Some while ago I was asked by the CIO of my company to give a report on the Microsoft BI tool set. While gathering information I constantly found QlikView and Tableau being named as the new top dogs. Having used QlikView for a couple of years now I got interested to know more about the rival.
Just by reading blog posts and articles it already became clear Tableau fits into the category of data analysis tools. QlikView emphasizes on data discovery, so would it be fair to compare them against the same criteriors?
Planning to buy me a new car I needed to analyse the balance history of my bank account. This gave me a perfect scenario to try to implement using both tools utilizing the data I already had ready in a Excel workbook.
In QlikView the building of a solution always starts by configuring the load script defining how the data will get imported. QlikView is never directly connected to a data source, instead the information is always first imported, processed and compressed.
I had to add two data transformations: convert the date information to a correct date format and to change the numbers with a trailing negative or positive sign to the more traditional format. To help with displaying the values on a monthly and weekly timeline I also had the script generate some additional information.
When I was ready with the importing, setting up the chart and table objects was easy. As I only had data from the beginning of this year I configured the accumulation “manually” by defining it in the chart expression enabling me to include the initial balance.
The final result looked nice and as QlikView by default already supports filtering by clicking on any visible information I did not see a need for any additional filter boxes.
My plan was to use Tableau Desktop but as my trial license had expired I had to turn to Tableau Public that is offered free for publishing dasboards online.
Configuring my Excel files as a data source was easy using the inbuilt wizard. Unike QlikView Tableau links in general directly with the data source and the transformations are processed on the fly.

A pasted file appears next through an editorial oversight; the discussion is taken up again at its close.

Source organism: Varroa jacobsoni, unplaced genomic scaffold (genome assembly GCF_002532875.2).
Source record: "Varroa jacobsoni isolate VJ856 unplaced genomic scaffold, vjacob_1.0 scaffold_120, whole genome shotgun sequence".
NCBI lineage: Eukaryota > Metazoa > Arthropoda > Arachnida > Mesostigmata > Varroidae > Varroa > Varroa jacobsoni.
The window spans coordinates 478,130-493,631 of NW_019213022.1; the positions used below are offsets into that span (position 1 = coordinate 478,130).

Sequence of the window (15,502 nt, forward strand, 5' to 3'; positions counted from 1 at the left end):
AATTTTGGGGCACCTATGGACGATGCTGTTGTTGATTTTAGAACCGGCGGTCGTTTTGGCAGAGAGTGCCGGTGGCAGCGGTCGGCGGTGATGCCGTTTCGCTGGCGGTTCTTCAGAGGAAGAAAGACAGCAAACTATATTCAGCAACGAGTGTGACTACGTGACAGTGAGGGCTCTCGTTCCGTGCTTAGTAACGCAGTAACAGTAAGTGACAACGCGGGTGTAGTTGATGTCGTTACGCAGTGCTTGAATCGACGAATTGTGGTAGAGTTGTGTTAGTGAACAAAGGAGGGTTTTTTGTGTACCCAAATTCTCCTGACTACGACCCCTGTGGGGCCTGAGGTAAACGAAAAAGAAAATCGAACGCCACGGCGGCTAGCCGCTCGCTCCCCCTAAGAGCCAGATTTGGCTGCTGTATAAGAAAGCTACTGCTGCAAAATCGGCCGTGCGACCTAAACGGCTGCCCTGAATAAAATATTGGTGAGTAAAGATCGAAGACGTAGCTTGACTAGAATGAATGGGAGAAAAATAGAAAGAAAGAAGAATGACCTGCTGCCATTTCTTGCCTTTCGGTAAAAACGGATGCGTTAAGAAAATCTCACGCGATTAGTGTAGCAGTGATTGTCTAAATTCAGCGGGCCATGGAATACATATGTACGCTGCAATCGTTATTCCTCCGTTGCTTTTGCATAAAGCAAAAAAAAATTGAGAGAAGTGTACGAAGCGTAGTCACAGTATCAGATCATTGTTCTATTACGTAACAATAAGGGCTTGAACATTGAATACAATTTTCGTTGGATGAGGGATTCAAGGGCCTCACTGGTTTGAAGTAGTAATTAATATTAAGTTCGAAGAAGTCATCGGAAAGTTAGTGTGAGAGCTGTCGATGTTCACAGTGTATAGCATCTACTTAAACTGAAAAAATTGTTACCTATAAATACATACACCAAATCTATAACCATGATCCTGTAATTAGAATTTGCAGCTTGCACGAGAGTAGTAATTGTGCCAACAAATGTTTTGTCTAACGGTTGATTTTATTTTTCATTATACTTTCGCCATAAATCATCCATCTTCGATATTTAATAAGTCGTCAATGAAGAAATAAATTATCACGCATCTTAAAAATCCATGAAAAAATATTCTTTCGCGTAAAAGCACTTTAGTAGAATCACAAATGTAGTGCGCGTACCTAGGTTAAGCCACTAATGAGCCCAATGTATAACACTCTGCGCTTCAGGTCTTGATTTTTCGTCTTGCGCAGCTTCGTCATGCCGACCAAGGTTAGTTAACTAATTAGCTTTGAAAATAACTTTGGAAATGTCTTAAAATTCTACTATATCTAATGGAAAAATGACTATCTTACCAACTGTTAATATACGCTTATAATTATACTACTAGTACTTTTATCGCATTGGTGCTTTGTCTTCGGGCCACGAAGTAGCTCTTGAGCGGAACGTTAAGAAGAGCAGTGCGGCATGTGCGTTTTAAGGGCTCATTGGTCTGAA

As the data required some tansformation as desrcibed earlier, I created two additional calculated dimension fields for this. The script language was quite close to what I used in QlikView so I could copy-paste most of what I had earlier written.
Creating the list was easy and done by drag and drop just like when working with pivots in Excel. Configuring the chart was more of a challange as I needed to create some additional calculated measure fields to get the same result I had in my QlikView solution. In contrast to QlikView, I did not have to create any week and month fields has Tableau could do the groupping directly using the available date field by selecting the desired option from the menu.
In Tableau the visual elements are defined in worksheets and these are then composed on a dasboard. Setting up the dasboard was easy and done by placing the previsouly created worksheets onto a grid. As there is no standard drill down and filtering available the presentation ended up being quite static .
Using QlikView, writing the import script and configuring the objects on the canvas requires some degree of knowledge but it also allows the user to setup complex data handling and having full freedom to define the visual appearance of the solution. QlikView enables not only setting up dashboards but also has potential as a platform for creating complete BI tools.
Despite the fact that I did not spend any time on reading manuals or watching video tutorials before getting started with Tableauwas easy. Tableau also offered much of the functionality through menu options that required scripting in QlikView. Unfortunately when working with dashboards what you see is what you get, leaving less room for discovery.
I would imagine Tableau is closer to Microsoft PowerPivot in its user experience and approach than to QlikView. As there tools are of different nature, only by comparing them against specific requiremets will yeld in a truthful conclution.